What made you want to keep “Right Now” for yourself instead of trying to shop it around or give it to another artist you know? Or did you always know that this was a song you wanted to keep for yourself and record?
So I wrote this song at the beginning of the year and, like I said with [the whole] ‘every song is your next best song’ thing, I just kind of fell in love with it. The funny thing about this song too, like a little side note, is when we were writing it, it kind of was gearing towards more pop, like definitely more of the pop direction than country. So I kind of was like, “Oh, it’s cool.”; we had different chords for it, and the melody was slightly more pop. But it wasn’t until I was listening back to songs from that week that I was like, “Oh my gosh. If you just tweak the chords a little bit and make a little bit of a change here and there, this could be a banging country song.” So I kind of did my own variation of it and I sent it to my two co-writers and they were like, “Oh my gosh. Yeah, this is a hit country song.” It really fit towards the country market and so that’s when I just kind of went for it. Looking back at all my songs, I wanted to release something after “Stand Corrected” that was obviously a little bit different but also kind of the same style of what I was doing and wanted to give someone a fun, uptempo song still, even if it is a little bit more depressing [laughs].
Were there any major changes made to “Right Now” once you got into the recording studio, whether it be lyrically or sonically or was the changing of the chords pretty much it?
It was pretty much set by the time it went into production, which was cool. The guy I’ve been working with — he did “Stand Corrected” and he’s done a bunch of my other stuff — I feel like I found a guy that really knows what I’m trying to do artist-wise too and can really pick up on what it needs, which is awesome because that can be really hard to find sometimes with people. So he really helped with that, too. He kind of knew where it needs to go production-wise and all that stuff.
Artist-wise, you’re still relatively new to the music world. What are some of goals or benchmarks that you’re aiming to reach with your career in the next couple of years? Do you want to focus more on the songwriting part or do you really want to go and pursue the artist avenue?
Yeah, ever since “Stand Corrected”, and even before that — it was probably like mid last year — I really started focusing on the artist side of my career. I feel like when I moved to Nashville, I was in school and I was kind of getting my bearings here, just meeting people and kind of making Nashville my home. So I was kind of more focused on writing for other people. I signed a deal with my publisher Dan Hodges Music [in 2018], who I’m not with anymore, so last year I was just very focused on writing with other people, writing with artists and getting cuts and stuff like that. Starting last year, but definitely this year too, I’ve really been taking 100% push on the artist side of things, meaning I’ve definitely been cutting back on writes a little bit more, booking more shows, focusing on singles and stuff. I’m trying to release three singles this year, so I’ve got two more on the way and I’ve kind of got little plans for all of them. So yeah, I always say I love writing for other people too and that’ll never change, but I’m definitely trying to do more of the artist thing for sure.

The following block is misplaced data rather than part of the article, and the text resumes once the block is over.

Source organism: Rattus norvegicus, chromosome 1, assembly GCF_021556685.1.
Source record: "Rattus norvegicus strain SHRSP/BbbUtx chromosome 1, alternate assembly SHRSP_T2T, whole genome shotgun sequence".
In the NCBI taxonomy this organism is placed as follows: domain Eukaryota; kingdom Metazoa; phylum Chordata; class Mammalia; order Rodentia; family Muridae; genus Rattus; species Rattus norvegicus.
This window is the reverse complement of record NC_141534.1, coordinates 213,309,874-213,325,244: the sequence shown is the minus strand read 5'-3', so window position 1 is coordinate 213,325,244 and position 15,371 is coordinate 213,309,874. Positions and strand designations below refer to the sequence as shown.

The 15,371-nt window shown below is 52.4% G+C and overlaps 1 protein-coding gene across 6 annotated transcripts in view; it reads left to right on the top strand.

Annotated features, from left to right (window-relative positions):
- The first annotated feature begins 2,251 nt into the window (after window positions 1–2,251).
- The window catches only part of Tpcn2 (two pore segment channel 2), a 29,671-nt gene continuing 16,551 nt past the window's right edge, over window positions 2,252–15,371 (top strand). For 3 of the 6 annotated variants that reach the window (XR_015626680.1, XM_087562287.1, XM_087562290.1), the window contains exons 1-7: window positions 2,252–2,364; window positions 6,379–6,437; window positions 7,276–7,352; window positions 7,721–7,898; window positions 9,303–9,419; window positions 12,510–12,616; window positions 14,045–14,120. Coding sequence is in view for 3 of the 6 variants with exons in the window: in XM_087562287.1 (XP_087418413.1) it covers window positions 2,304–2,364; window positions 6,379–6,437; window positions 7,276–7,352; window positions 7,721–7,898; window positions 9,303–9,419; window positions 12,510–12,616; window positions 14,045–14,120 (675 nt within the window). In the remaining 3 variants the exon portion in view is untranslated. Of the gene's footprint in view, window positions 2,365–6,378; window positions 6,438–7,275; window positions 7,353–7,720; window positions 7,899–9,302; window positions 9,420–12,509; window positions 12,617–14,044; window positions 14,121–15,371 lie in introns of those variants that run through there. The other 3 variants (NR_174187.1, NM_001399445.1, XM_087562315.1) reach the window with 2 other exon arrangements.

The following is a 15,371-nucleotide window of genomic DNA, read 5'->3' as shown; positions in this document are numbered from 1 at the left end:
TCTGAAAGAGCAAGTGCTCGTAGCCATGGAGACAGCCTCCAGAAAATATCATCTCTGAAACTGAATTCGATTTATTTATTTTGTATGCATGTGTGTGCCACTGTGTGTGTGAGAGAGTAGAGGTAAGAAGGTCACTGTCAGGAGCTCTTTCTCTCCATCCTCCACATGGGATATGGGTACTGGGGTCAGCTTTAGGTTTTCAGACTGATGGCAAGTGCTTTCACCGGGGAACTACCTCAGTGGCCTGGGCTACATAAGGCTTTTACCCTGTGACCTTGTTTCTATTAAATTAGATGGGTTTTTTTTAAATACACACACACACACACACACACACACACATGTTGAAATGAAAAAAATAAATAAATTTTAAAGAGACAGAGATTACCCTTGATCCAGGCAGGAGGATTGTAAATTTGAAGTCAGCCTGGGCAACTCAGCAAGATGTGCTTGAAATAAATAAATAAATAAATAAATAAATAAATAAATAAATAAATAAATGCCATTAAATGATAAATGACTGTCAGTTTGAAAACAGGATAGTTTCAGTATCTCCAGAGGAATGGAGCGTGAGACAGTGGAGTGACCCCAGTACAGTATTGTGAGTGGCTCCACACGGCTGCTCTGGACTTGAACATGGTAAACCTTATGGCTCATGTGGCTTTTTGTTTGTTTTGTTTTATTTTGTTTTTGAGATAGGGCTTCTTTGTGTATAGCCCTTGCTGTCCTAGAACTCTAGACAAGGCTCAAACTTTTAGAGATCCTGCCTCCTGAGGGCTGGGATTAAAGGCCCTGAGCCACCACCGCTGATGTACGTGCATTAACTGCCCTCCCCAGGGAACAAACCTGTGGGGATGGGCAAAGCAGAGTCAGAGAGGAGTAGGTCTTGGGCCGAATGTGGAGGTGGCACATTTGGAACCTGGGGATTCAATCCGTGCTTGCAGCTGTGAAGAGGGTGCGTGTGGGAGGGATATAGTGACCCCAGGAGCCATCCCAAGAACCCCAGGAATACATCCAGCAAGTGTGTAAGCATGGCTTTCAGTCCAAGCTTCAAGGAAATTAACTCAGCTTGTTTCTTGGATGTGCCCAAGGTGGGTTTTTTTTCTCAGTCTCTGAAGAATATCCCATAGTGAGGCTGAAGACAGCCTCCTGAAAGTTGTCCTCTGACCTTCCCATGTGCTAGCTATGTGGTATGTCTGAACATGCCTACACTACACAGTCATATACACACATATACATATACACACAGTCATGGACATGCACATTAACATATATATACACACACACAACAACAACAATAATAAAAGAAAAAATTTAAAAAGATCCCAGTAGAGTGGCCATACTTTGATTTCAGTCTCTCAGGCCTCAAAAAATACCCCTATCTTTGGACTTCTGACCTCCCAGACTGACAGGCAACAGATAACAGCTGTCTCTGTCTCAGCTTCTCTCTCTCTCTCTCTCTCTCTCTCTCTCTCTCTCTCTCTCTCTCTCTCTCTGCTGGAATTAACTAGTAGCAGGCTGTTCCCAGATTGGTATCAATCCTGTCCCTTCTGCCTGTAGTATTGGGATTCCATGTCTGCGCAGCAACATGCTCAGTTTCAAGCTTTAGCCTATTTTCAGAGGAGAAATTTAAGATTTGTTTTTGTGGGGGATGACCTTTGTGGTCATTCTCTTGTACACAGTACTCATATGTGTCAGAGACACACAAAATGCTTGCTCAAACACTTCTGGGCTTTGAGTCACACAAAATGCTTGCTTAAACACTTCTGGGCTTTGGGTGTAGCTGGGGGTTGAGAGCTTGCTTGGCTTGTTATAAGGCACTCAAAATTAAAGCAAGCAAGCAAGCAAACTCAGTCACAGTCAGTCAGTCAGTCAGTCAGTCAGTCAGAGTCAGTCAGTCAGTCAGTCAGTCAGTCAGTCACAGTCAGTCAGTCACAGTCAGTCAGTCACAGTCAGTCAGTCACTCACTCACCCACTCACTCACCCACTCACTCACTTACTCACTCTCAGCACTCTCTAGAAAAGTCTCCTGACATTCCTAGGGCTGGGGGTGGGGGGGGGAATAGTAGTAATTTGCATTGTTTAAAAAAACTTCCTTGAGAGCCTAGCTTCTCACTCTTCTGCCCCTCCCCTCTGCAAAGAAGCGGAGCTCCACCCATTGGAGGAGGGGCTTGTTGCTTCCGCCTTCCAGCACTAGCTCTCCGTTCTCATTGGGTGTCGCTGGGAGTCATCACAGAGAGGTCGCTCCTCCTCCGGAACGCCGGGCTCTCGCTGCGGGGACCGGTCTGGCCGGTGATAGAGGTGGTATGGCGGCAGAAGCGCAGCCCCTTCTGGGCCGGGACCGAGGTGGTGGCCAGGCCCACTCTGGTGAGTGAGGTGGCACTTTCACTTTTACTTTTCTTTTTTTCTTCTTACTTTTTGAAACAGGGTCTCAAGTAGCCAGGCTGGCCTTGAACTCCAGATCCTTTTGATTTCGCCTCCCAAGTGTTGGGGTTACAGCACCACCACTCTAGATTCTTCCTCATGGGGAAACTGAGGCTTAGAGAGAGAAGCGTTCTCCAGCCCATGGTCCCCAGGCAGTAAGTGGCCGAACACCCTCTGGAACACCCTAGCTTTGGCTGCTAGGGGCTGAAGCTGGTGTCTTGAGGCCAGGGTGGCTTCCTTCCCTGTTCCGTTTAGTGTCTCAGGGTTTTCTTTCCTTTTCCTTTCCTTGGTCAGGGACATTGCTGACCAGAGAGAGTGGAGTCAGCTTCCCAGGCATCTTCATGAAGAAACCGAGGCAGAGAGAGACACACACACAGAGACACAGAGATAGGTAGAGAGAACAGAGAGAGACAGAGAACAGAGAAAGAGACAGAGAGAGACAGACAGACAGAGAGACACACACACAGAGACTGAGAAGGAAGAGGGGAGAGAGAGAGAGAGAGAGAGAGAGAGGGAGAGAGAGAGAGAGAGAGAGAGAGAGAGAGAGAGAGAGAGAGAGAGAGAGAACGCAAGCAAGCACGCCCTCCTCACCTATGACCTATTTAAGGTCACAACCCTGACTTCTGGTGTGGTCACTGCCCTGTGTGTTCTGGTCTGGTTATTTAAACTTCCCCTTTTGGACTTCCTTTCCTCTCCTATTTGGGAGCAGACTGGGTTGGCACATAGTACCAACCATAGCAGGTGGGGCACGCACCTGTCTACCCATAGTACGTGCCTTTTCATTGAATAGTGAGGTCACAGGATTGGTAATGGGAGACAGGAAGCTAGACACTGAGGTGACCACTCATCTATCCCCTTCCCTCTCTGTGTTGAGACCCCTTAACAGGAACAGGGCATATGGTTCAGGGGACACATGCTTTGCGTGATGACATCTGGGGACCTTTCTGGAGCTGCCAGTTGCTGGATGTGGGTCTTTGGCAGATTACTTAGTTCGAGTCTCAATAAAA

Last question — our website is called Talk Nerdy With Us because we all have an inner nerd. So what is something you are currently nerding out about?
I don’t know if it’s nerdy or…. well, I have one nerdy thing. When it comes to TV, this is my two channels that I go back and forth on. I love the Investigation Discovery (ID) channel. I’m addicted to true crime shows, like in every way possible. All my friends are like, “You need to stop watching. How do you fall asleep at night?” I literally watch it when I fall asleep and they’re so weird and scary. I love Lifetime too. I just like it in the background. But I love all that kind of crap TV.